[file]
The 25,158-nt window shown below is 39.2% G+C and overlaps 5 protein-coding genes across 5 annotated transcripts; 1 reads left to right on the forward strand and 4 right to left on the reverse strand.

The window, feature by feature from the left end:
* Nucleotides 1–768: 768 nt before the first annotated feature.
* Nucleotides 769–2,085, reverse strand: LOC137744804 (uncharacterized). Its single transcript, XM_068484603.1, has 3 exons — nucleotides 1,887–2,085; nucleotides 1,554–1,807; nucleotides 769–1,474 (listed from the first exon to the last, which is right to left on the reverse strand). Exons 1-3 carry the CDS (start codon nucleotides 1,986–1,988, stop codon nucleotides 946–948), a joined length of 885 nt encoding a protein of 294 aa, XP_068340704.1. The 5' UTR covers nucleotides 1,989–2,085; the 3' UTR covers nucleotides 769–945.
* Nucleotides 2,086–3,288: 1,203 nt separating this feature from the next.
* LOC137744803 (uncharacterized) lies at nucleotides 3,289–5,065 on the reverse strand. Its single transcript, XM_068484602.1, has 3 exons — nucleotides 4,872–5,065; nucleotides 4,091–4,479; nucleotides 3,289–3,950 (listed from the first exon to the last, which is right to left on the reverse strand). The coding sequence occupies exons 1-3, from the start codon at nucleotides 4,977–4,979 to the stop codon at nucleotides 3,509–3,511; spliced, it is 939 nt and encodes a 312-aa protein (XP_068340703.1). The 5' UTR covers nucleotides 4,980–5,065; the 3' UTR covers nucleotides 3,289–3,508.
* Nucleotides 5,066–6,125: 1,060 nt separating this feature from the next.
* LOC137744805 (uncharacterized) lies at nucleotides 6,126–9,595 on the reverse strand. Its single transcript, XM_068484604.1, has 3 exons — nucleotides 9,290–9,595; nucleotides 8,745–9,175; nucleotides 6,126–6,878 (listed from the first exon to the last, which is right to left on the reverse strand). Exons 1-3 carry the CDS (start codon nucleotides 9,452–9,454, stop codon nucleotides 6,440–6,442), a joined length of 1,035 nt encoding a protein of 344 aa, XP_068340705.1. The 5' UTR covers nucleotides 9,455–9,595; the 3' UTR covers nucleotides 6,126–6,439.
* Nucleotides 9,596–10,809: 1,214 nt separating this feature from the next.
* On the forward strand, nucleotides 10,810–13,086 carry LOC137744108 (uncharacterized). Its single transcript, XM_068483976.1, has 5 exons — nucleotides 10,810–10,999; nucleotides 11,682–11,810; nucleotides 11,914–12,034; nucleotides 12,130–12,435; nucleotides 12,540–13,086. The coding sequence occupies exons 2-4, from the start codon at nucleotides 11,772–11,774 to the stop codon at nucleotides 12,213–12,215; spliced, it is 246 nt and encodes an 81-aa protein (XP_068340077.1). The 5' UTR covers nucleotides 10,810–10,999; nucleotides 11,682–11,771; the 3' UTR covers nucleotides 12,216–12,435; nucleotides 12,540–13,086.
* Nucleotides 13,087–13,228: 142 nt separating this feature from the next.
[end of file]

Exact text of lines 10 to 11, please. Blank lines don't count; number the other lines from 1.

* On the forward strand, nucleotides 10,810–13,086 carry LOC137744108 (uncharacterized). Its single transcript, XM_068483976.1, has 5 exons — nucleotides 10,810–10,999; nucleotides 11,682–11,810; nucleotides 11,914–12,034; nucleotides 12,130–12,435; nucleotides 12,540–13,086. The coding sequence occupies exons 2-4, from the start codon at nucleotides 11,772–11,774 to the stop codon at nucleotides 12,213–12,215; spliced, it is 246 nt and encodes an 81-aa protein (XP_068340077.1). The 5' UTR covers nucleotides 10,810–10,999; nucleotides 11,682–11,771; the 3' UTR covers nucleotides 12,216–12,435; nucleotides 12,540–13,086.
* Nucleotides 13,087–13,228: 142 nt separating this feature from the next.